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Saxon Merino Ewes

Posted 11/24/2013 5:23pm by Eugene Wyatt.

The breeding groups will disband on Thursday, Thanksgiving Day. It's all over but the tiny baaing of their newborn lambs in 5 month's time. The rams will go back with their fellows and the ewes will gestate as a group winter-grazing a 20 acre hay field for a month or two. The rams and the ewes have been together for two 18 day ovulation cycles but most of the breeding happened early on in the first cycle.

Before breeding we quartered the ewes next to the rams, separated by two electric net fences, to get them yearning and yearn they did. The double fencing, each fence was about 40" apart from the other, discouraged jumping as the sheep knew that if they jumped the first (only 34" high) they would land on the second. They stayed put exchanging longing looks over the fences but what a party they had when together; I blush like Saint Valentine to think of it.

Posted 10/17/2013 6:47pm by Eugene Wyatt.

Pre-breeding is a busy time on the farm. We trim all the ram's and ewe's feet which takes 2 people 2 days; then on following days we marshall the sheep with Poem, a Kelpie herding dog, through a chute with 14 feet of a 5 inch deep footbath trough filled with wet wool (to keep the sheep from splashing as they dash along) and an antiseptic solution.

Depending on the availability of help, and after we've determined where the breeding groups will go we fence the areas with Electronet, put out water tubs with automatic fill valves and minerals feeders which have in them a mix of salt, calcium and trace minerals, adjusted to the forage that the sheep eat. Depending on the weather, i.e. the rainfall, the temperature (meaning the growth of the grass) over the next several weeks we will alter the mineral composition, when the sheep have eaten the grass available as it stops growing, and are eating a different forage, i.e. round bales of hay and whole oats (to supplement the protein required for a gestating ewe raising healthy lambs). The seasons are more predictable than the daily forecasts hence this will happen about half way through the 36 day breeding period (two 18 day ovulation cycles).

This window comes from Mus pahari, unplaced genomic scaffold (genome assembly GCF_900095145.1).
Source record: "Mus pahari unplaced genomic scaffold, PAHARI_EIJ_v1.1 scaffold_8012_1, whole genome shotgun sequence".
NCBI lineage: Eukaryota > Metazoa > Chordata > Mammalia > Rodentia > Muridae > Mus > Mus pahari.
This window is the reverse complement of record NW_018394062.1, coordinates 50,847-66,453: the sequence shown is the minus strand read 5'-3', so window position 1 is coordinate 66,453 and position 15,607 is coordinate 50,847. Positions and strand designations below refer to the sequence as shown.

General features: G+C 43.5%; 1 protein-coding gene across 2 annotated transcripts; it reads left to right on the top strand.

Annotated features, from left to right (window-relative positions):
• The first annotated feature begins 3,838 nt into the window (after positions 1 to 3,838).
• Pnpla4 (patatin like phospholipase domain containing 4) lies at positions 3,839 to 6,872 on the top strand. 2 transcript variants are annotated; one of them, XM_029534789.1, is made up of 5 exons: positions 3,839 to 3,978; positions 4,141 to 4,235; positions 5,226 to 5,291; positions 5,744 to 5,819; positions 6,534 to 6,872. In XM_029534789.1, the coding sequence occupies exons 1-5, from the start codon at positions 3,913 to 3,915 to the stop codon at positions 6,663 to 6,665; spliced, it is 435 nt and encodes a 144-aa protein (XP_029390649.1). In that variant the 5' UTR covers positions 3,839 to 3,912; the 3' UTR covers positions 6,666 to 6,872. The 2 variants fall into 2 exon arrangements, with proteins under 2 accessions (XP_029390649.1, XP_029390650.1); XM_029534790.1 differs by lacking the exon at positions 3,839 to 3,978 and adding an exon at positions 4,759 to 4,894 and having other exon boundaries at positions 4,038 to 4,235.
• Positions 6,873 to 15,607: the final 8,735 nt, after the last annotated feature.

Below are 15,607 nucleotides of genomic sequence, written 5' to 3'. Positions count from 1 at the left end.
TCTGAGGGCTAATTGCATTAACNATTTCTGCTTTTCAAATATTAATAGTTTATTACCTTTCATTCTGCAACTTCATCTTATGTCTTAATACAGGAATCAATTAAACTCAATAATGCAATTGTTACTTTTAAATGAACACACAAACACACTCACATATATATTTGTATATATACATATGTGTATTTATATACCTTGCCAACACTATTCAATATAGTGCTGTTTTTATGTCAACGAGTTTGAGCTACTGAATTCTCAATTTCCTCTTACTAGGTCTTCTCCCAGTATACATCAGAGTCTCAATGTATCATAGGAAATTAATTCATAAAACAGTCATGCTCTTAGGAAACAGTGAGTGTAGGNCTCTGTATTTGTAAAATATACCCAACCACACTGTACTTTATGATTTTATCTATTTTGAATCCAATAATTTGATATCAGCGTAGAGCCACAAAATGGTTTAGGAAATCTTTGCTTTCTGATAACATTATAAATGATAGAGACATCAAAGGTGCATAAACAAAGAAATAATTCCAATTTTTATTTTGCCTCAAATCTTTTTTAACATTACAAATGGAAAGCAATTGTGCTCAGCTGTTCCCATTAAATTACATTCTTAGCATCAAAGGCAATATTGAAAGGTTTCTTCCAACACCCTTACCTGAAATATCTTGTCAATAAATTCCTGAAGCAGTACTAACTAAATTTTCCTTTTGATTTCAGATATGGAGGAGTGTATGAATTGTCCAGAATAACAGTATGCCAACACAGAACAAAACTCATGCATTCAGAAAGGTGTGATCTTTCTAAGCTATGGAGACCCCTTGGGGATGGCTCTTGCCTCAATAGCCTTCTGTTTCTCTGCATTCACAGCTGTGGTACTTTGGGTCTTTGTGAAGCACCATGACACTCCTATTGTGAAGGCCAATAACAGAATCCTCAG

But first we must determine who gets bred by whom. All the ewes on the property are purebred Saxon Merinos. This week, in the chute, I selected the best wooled Saxon Merino ewes to breed to selected purebred Saxon Merino rams of the finest wool quality. We record the ewe eartag numbers and spray mark their heads with a scourable maker. On Tuesday the 23rd we will sort the spray marked Saxon Merino ewes at a head gate and put in the Saxon Merino rams. Breeding begins. The Saxon Merino ewes not selected will be bred to Corriedale rams; their vigorous, large and fast growing offspring will be for lamb.

We keep track of the eartags at shearing so the purebred Saxons and their wool are kept together for the fine yarn I will spin and to separate the coarser, crossbred wool that will be sold to another yarn maker.